The 2013 Ford Fusion SE that I drove came with the optional MyFord Touch vehicle interface, and it's impossible to review this car without discussion how much this feature impacts the driving experience. MyFord Touch replaces most of the center stack's buttons and dials with a flat, black plastic panel that houses touch controls that do things like turn on the heated seats and adjust the climate control system's fan speed. Sitting directly on top of this arrangement is an LCD touchscreen that is split into four main sections (including Entertainment, redundant Climate settings, and Phone).
The problem with using touch controls for certain vehicle functions is that they don't offer any tactile feedback to let you know if you have pressed hard enough to actually activate the feature you are trying to use. Ford has gotten around this somewhat through the use of indicator lights, but another issue presented itself to me during my time behind the wheel of the Fusion. The cold temperatures had me wearing gloves while driving, which made it impossible to activate the seat heaters (or any other touch control on the stack). The buttons simply would not respond to my covered fingers. Conversely, the touchscreen worked fine with my gloved hands, which allowed me to take advantage of its well-designed menus and interface for using the vehicle's satellite radio and Bluetooth features.
MyFord Touch also installs a pair of smaller LCD screens on either side of the analog speedometer directly in front of the driver. These can be configured to call up fuel consumption data, interact with the climate controls or the stereo system, or make adjustments to several of the vehicle's systems such as the MyKey speed limiter and various other safety features. Unfortunately, to do this you are required to make use of the awkward plastic buttons on either side of the Fusion's steering wheel. I found it difficult - as usual - to navigate the menus using these angled arrow keys, and as someone who spent more than what would be considered a 'healthy' amount of time at video arcades growing up, I don't think I'm the problem.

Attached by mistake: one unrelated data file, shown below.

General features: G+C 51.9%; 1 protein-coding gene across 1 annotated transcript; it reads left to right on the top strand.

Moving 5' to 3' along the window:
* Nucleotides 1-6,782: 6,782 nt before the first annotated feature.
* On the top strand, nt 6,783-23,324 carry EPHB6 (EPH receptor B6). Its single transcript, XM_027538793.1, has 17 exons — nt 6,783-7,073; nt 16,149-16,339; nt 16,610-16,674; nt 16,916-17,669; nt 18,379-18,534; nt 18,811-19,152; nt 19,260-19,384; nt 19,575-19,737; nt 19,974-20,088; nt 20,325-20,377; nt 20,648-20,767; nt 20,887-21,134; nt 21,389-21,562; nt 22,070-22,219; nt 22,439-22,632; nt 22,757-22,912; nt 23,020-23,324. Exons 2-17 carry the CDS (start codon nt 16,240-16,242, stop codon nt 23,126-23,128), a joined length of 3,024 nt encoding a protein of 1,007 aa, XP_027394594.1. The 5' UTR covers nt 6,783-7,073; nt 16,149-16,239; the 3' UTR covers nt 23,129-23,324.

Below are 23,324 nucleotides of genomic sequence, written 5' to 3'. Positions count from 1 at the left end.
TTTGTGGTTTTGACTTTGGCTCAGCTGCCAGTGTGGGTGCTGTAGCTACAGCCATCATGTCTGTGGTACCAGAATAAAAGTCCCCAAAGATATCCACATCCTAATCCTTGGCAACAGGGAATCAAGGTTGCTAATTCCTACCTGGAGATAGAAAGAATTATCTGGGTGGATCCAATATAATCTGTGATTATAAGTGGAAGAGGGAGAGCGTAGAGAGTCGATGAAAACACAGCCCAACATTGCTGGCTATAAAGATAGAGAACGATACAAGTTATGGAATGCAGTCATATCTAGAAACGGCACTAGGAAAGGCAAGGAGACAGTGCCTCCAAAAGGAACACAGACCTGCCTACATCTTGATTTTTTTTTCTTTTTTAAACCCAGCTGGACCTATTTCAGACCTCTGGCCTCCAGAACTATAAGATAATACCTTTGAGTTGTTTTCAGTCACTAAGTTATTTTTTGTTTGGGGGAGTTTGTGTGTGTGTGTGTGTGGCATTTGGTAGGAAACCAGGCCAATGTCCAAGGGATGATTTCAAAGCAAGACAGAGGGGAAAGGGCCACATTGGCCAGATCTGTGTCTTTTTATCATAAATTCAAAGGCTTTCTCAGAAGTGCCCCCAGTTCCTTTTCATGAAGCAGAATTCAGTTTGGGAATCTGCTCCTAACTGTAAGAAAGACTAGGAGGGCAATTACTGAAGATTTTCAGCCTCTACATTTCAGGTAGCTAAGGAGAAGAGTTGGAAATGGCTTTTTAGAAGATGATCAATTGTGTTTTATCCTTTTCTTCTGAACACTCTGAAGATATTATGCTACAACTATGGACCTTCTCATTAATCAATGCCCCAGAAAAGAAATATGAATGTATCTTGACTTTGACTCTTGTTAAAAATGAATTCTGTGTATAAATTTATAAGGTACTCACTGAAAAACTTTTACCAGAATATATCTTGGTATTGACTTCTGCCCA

I would like to give Ford a very specific pat-on-the-back for allowing me to disable its rain-sensing windshield wipers and make use of a simple timed delay while driving in the wet. I was unable to reduce the sensitivity of the system to the point where it wasn't constantly wiping away the drops, so being able to turn that off and set the wipers to my own pace using an analog dial on the activation stalk was a special treat not offered by a number of other car companies with similar systems.
The 2013 Ford Fusion offers seat-mounted side airbags up front, a pair of front knee airbags, dual forward airbags, as well as side curtain airbags that deploy front and rear. Electronic traction control and stability control are also part and parcel of the standard Ford Fusion safety experience.